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As we talk to fire service leaders from around the United States this is becoming a common question. Unfortunately, many fire service leaders are not used to having their response protocols questioned and find it offensive. This can lead them to view the question as an attack in their expertise. This, in turn, can lead to an emotionally driven response that may include statements perceived as using scare tactics. Such tactics may have worked in the past, but in today’s economic environment you’re risking the loss of your credibility. This problem can be made worse if you try to defend your position with inaccurate statements or incomplete data.
One concern revolves around the potential consequences of splitting up the staffing to satisfy the use of smaller vehicles on minor calls. The belief is this may reduce safety and effectiveness on the fireground. This can trigger emotional responses such as “people will die” or “buildings will burn down.” In our experience, it’s best to address these concerns with quantifiable data acquired from reputable organizations and institutions.
The need to keep crews intact to adequately staff the fireground is critical to firefighter safety. This is often the justification for why large fire apparatus with full crews are sent to all calls for service, including medical emergencies. When someone suggests splitting up crews, the topic becomes contentious.
When the suggestion to have two firefighters assigned to an engine and two firefighters assigned to a smaller response vehicle the justification is rooted in firefighter safety at structure fires. We need the crew of four firefighters, intact, to engage in an offensive structural fire attack.
There are many occasions where fire departments arrive on the scenes of structure fires with an initial-response team of less than four firefighters. They key is to ensure all firefighters are trained on how tactics vary based in staffing levels. The training is complemented by the discipline to only perform fireground tasks that can be safely completed with the staffing available. Departments should also train on how to perform initial tasks with limited staffing. This component can be missed during live-fire training because the staffing levels are always adequate – and readily available.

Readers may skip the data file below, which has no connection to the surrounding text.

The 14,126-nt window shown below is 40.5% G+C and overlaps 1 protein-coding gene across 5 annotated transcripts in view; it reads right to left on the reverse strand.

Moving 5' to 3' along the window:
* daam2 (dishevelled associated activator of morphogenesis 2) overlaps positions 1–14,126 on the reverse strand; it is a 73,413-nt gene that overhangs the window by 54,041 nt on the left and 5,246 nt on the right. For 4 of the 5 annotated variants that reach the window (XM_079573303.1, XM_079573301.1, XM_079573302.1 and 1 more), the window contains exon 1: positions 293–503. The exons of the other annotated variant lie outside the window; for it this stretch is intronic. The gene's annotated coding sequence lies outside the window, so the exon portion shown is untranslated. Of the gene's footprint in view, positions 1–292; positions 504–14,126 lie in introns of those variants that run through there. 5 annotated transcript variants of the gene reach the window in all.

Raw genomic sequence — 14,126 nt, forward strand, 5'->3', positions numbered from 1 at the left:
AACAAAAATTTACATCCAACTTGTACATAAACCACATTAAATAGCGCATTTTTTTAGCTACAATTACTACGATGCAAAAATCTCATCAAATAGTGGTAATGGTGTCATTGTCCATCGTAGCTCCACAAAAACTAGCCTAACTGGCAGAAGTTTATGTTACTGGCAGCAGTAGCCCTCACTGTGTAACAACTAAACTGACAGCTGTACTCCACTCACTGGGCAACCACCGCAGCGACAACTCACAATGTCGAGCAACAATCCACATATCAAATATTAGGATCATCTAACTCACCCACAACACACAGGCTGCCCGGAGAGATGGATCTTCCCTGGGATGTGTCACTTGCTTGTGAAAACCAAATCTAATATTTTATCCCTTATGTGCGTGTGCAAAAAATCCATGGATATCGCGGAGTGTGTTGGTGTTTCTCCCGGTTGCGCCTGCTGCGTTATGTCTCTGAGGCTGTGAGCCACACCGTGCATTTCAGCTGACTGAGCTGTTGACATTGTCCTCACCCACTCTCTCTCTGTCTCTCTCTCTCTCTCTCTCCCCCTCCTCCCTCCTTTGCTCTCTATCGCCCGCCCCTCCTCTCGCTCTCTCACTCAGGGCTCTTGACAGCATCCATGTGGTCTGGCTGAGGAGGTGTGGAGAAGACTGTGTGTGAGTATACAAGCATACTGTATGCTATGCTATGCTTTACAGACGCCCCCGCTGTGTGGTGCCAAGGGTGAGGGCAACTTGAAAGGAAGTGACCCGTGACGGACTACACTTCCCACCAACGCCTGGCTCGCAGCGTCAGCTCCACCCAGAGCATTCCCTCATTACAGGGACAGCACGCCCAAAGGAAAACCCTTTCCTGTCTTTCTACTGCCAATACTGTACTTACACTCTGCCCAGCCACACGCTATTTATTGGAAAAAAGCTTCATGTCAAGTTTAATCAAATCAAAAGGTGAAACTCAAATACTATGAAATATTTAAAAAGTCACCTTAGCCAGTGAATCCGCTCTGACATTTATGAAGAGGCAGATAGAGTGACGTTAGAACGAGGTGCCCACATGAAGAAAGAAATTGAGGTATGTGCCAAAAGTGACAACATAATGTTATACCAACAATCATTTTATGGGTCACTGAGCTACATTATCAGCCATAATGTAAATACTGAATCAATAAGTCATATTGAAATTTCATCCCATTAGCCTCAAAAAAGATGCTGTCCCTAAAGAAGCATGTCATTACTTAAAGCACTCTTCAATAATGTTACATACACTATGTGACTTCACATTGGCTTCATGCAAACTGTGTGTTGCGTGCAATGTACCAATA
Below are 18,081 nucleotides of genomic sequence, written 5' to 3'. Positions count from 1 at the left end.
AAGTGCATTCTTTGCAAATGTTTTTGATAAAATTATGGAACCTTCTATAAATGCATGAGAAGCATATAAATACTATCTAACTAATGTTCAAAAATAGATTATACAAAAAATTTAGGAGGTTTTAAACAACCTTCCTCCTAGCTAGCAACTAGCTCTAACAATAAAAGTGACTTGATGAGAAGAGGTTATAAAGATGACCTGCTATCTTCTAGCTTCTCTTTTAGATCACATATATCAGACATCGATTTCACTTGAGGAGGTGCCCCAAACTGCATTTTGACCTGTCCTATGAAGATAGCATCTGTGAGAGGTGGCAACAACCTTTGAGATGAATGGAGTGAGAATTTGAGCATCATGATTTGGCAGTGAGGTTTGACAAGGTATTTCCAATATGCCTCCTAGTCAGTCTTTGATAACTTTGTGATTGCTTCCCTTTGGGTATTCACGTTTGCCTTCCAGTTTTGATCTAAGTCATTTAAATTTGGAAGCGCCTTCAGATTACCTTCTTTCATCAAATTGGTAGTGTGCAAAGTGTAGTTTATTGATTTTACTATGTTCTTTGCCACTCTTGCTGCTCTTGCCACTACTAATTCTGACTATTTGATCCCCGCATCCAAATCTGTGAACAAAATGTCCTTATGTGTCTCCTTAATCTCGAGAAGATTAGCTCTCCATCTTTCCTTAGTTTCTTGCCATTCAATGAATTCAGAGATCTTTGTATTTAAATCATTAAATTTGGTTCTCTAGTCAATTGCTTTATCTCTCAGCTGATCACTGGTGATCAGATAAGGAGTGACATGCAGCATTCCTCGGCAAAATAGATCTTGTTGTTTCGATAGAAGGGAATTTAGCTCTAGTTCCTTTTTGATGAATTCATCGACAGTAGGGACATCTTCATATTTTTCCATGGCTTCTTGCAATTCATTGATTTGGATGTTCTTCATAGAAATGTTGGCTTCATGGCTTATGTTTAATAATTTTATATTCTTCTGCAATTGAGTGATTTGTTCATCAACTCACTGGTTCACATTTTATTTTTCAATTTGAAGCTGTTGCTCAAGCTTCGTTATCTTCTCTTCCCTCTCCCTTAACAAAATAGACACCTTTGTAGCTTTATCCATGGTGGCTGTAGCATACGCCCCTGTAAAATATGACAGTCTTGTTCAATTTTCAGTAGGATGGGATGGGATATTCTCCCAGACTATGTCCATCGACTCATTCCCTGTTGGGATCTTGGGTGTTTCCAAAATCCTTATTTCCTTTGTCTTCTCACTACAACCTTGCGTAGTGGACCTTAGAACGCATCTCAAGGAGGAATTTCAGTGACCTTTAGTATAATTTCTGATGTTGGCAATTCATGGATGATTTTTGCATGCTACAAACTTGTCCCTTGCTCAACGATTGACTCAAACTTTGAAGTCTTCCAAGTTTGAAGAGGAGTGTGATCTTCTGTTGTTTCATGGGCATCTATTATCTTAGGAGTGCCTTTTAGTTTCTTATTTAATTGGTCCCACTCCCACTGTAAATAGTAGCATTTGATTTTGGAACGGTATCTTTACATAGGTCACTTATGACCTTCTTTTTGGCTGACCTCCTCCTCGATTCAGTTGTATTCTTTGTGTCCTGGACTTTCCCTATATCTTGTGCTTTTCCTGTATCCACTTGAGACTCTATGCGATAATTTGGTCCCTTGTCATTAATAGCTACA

Department operating guidelines should also provide strategic and tactical alternatives based on staffing. These standards should also address crew expectations when arriving understaffed. Otherwise, firefighters may engage in the same fashion as when there is adequate staffing, increasing risk-taking to unacceptable levels. Organizations taking an all-hazards approach, striving to have the capability to handle any type of emergency call, can complicate the issue.
Supporting evidence for keeping staffing intact on structural fire apparatus may be found in the recent residential fireground experiments conducted by the National Institute of Standards and Technology (NIST). This research quantified the impact of crews arriving early and with delayed arrival as well as the overall effectiveness of staffing varying levels. The NIST findings offer validated research data that can support the need to keep crews intact.
We would argue that firefighter safety can be maintained even when splitting crews or when smaller crews arrive separately (not all on one suppression piece). In cases when the optimal response cannot be achieved, a calculated approach to the fireground must be taken. A risk-management plan, with a realistic risk/benefit analysis conducted, must occur before the operational mode is declared.
Additionally, fire service leaders must be prepared to address concerns about call volumes and patterns for call types. Data should be compared over time to identify patterns or trends. It should not be assumed that elected or appointed officials are able to look at data and see the problem. Visual representations of data can be a very effective way to illustrate the issues and demands for service.
Further evaluation of call types may be useful when considering changes to your response protocols. For example, evaluating where and when structure fires are occurring. This includes evaluating the occupancy types for structure fires. If most structure fires are in occupied dwellings it may help illustrate the risk and complexity of the response. For example, more resources may be required for apartment building fires than single-family-dwelling fires. Be prepared to provide data on how many of the reported structure fires are actually structure fires. There’s a big difference between what is reported and what is actual. Elected and appointed administrators deserve to be provided accurate data. You may be able to make an argument the response is the same based on how the call is reported but don’t try to fool them by overinflating the number of actual structure fires.